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Frontline report: nine Russian aircraft destroyed or damaged in latest attack from Russian territory

A recent Ukrainian strike on a Russian airfield in the Pskov region destroyed two and damaged up to seven IL-76 planes. The strike was likely conducted from Russian territory using cardboard drones, hardly visible to radars.
Frontline report: nine Russian aircraft destroyed or damaged in latest attack from Russian territory

More information about the Ukrainian strike on the Russian strategic airfield in Pskov on 30 August became available. Previously, the complete destruction of 2 aircraft and possible damage to 2 more were confirmed, but further evaluation was complicated due to the cloudy weather. However, today, it was reported that those 5 previously invisible aircraft highly likely received some damage as well, increasing the number of damaged aircraft from 4 to 9.

But the biggest news is not about the damage inflicted but how Ukrainians did it. Initially, there were 3 theories: that Ukrainians launched their drones from Ukraine, of which Russian analysts were skeptical; that Ukrainians launched it through Belarus; and that Baltic states helped Ukraine to conduct this strike. As it turned out, none of these versions are correct. Some Russian analysts also recalled how two weeks ago, Ukrainian saboteurs operating on the territory of the Russian Federation launched drones from the nearby settlements and damaged 2 Russian strategic bombers Tu-22m3, on 2 different airfields. These analysts suggested that maybe this drone strike was also launched from the Russian territory, but other analysts claimed that this was too crazy. The sheer scale of the strike would suggest that Ukrainians established a large-scale production of assault drones inside Russia, created launch pads, and a complicated system of surveillance and coordination, which, as they concluded, would be simply impossible to hide from the Russian Federal Security Services.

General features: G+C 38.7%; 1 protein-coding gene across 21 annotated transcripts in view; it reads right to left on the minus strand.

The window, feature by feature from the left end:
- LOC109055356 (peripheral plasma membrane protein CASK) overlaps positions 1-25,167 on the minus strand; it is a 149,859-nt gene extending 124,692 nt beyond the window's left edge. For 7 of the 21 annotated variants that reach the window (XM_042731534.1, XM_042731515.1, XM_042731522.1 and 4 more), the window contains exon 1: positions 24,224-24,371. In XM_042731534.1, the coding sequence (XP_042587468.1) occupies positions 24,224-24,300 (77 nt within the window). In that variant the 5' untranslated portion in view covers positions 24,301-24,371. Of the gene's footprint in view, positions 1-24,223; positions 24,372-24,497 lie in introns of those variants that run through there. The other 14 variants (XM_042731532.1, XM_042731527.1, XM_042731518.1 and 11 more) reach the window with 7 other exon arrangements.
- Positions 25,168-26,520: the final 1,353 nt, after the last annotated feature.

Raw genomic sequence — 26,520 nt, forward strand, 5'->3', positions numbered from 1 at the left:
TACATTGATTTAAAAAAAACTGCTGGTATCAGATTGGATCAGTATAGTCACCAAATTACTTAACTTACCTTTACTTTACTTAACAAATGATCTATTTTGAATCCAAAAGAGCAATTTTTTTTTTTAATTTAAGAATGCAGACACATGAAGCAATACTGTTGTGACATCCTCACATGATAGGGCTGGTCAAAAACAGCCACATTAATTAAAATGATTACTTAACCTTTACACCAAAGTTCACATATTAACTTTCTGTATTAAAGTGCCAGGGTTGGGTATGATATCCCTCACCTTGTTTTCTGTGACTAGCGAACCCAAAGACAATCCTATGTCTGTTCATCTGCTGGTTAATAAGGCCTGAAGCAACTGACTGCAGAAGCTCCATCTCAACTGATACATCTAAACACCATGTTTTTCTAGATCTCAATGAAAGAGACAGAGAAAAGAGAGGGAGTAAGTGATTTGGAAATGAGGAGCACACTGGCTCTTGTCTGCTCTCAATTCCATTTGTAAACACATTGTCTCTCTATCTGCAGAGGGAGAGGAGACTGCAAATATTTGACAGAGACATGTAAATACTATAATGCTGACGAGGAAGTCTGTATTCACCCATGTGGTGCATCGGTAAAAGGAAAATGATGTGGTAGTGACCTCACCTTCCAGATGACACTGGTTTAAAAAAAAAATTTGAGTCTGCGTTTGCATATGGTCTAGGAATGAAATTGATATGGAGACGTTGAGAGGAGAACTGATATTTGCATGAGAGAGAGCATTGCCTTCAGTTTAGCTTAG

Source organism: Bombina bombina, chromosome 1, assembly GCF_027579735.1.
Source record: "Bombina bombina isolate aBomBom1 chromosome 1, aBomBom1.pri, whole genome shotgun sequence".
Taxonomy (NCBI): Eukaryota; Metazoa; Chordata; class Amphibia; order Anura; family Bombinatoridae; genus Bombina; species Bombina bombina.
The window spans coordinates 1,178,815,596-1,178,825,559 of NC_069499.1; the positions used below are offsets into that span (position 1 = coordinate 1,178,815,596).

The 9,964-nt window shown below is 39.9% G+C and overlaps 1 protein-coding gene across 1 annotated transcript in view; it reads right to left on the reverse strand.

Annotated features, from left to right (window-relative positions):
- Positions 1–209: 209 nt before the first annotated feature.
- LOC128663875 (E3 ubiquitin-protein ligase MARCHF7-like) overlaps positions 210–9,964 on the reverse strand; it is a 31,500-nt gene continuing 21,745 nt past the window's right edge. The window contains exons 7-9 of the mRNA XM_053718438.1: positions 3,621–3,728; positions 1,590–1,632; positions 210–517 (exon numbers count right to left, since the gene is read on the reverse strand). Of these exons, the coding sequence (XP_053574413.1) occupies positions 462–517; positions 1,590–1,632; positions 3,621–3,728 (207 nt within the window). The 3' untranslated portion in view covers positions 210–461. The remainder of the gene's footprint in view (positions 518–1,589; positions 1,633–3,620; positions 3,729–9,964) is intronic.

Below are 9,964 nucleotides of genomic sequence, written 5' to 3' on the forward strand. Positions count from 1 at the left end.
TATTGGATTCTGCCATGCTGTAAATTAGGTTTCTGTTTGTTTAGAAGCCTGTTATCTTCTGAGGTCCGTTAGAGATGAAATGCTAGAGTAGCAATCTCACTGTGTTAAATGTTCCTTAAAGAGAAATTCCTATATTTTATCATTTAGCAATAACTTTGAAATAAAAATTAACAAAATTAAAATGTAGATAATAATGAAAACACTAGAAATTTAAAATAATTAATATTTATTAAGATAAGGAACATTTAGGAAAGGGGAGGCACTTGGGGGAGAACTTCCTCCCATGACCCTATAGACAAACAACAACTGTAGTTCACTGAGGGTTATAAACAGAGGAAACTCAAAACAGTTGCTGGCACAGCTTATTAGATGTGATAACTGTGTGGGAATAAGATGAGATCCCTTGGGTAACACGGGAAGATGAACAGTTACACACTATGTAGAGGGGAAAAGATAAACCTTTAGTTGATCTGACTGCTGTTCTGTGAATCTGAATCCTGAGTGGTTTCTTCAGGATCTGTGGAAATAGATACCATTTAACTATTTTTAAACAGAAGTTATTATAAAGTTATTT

Unfortunately for Russians, this is exactly what happened. Right after the strike, the spokesman for Ukrainian Intelligence, Andriy Yusov, released a video of one of the initial tests of a new type of drone that could be assembled from simple cardboard. Possibly, this could be an Australian-made drone or a similar version.

Yusov also claimed that they had already used these drones in a small-scale attack on the Russian airfields in Kursk on 27 August and destroyed 4 fighter jets Su-30, and 1 jet Mig-29. Given that Ukrainians are literally using paper planes with explosives, they are very easy to create and assemble and very hard to detect by radars. Judging by the video, the drones also explode above the target and cover a large area with shrapnel that is capable of penetrating fuselage, fuel tanks, badly damaging an entire aircraft¸ and easily causing a fire. Such a teaser obviously raised a lot of discussions inside the Russian media space and gave rise to speculations about the usage of these drones during the large-scale strike on Pskov.

Two days later, the Head of Ukrainian Intelligence, Kyrylo Budanov, officially confirmed in an interview that the strike on Pskov was indeed launched from the territory of the Russian Federation. Simultaneously, Ukrainians released a video of the moment of the strike and destruction of one of the Russian strategic cargo planes IL-76. This means that Ukrainians did not just launch drones based on some information but on real-time intelligence that they were receiving via a flying drone. That is why Ukrainians could dynamically correct the trajectories, ensuring a much higher success rate.

British Intelligence recently released a report about all known Ukrainian drone strikes on Crimea and Russia in 2023, and it turned out that in less than 240 days, Ukrainians conducted 190 known strikes. Once again, this does not include those conducted near the contact line, just Crimea and Russia. And as you can also notice from the map, the reach of these drone strikes is very impressive – a lot of bases in the Moscow and Tula regions suffered over these months.

Taking only the last month – August – based only on the confirmed destruction of Russian equipment from videos that happened on the territory of the Russian Federation, Ukrainians destroyed 1.2 billion dollars worth of equipment, which is a substantial proportion of the Russian annual military budget, and is incomparable to how little Ukrainians spent on cheap drones and lately paper planes with explosives for these strikes.

In our daily frontline report, we pair up with the military blogger Reporting from Ukraine to keep you informed about what is happening on the battlefield in the Russo-Ukrainian war.

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